Advice on setting up an orbit propagation loop

Dear Colleagues,

I am writing to ask for advice on propagating an orbit and getting results out from the propagator. Please bare in mind that this comes from someone quite new to Java and brand new to Orekit.

Let’s say that I am interested in calculating the semimajor axis and eccentricity of an orbit and also their respective standard deviations by propagating uncertainties with Orekit’s field methods.

Right now I use this structure together with a custom handleStep similar to the one in the Orekit FieldPropagation tutorial.

// propagation loop
for ( int i = 0; i < stepCnt; ++i ) {

System.out.printf( "step: %d%n", i );
// propagates
s = prop.propagate( propDate );

semiMajHist[i] = s.getA().getReal();
eccHist[i] = s.getE().getReal();
// advances propagation time
propDate = new FieldAbsoluteDate<>( startDate, (i + 1) * tStep, utc );

} // for i

To my surprise, I found out that the PrintWriter called inside the handleStep writes the values of the standard deviation and eccentricity twice for steps 1 to stepCnt-1. I tried to find why this happened on my own by looking at the default handleStep but I couldn’t figure it out. I assumed that the handleStep is called twice, after step 0 and the workaround was to use the isLast boolean as a “fix” like so

if ( isLast ) {
PW.printf( “%f\t”, statSemiMaj.getStandardDeviation() );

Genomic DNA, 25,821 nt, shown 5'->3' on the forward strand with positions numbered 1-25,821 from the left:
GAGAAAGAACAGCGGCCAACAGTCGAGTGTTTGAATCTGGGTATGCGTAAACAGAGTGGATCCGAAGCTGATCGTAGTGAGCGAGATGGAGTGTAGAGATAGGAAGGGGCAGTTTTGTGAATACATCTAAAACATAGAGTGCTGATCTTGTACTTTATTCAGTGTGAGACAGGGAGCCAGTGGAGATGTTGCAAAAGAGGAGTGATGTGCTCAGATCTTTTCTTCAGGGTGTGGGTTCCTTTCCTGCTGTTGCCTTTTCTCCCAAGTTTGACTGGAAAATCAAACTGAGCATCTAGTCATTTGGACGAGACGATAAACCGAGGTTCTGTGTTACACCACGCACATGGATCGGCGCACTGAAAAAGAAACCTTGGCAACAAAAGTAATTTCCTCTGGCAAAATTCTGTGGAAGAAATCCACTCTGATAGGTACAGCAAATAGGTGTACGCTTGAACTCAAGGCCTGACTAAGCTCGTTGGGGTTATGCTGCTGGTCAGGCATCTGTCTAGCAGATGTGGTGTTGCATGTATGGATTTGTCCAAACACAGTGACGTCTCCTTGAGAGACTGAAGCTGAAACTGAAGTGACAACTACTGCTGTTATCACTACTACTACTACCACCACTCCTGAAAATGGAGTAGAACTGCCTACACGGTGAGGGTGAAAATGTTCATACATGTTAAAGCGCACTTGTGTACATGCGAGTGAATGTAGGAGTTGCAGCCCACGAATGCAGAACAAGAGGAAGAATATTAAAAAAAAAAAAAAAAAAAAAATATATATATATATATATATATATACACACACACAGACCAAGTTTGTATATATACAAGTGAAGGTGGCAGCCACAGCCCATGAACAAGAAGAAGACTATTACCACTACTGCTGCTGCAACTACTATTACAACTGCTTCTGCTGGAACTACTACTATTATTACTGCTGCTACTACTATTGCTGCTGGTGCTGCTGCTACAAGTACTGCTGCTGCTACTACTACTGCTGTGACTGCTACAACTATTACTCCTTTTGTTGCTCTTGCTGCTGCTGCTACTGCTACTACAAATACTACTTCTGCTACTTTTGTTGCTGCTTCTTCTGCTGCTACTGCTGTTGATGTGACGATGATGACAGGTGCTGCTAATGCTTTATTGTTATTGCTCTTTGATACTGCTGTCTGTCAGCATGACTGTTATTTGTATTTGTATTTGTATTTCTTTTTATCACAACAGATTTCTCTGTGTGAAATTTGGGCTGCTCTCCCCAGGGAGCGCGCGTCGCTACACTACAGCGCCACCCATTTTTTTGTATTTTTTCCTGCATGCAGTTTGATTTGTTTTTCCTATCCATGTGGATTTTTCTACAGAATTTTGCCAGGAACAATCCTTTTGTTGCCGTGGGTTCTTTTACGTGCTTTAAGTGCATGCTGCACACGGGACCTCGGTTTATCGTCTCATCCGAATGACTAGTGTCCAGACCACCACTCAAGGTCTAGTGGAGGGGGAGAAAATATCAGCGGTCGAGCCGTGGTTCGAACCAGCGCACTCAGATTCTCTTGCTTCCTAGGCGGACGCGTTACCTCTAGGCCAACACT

PW.printf( “%f\t”, statEcc.getStandardDeviation() );

which worked to get results written once.

On the other hand, when I used

s = rop.propagate( startDate.shiftedBy( propParams.getDuration() ) );

the behavior of the stepHandler was the expected one and the uncertainties were written to file only once from 0 to stepCnt - 1.

Is this an expected behavior of the stepHandler? If it is, am I missing something fundamental in Java programming when I set a propagation loop as the one I pasted above?

Thank you!


If you want to print something at regular steps, it is better to use master mode, i.e. to call propagate only once with the final date (not using a loop), and to rely on a fixed step handler to be called as a callback directly by the propagator. It is generally much faster (et least for numerical propagators) as the integrator can use step sizes larger than the output step.

In most cases, either you want only one result and you don’t use a step handler but only the final state returned by propagate, or you want intermediate data and then you ignore the final state.

Letting the propagator handle the loop by itself is much simpler when you consider that in addition to regular continuous propagation it also handles discrete events. It can do that and it is difficult to get right, so it is better if the propagator validated algorithms handle both the continuous time and the discrete events by itself.

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Thank you @luc! My using the propagator in slave mode came from the first version of the code that I developed in MATLAB to call Orekit methods. I am now rewriting/updating to full Java and I occasionally get stuck, as I shed old habits.

The UML and rail diagrams of the propagator architecture also helped as well as the tutorial.